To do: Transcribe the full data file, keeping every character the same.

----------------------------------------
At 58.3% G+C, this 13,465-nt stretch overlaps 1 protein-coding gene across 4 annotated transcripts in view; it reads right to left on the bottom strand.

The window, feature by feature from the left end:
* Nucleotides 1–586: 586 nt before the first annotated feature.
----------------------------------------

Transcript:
At 58.3% G+C, this 13,465-nt stretch overlaps 1 protein-coding gene across 4 annotated transcripts in view; it reads right to left on the bottom strand.

The window, feature by feature from the left end:
* Nucleotides 1–586: 586 nt before the first annotated feature.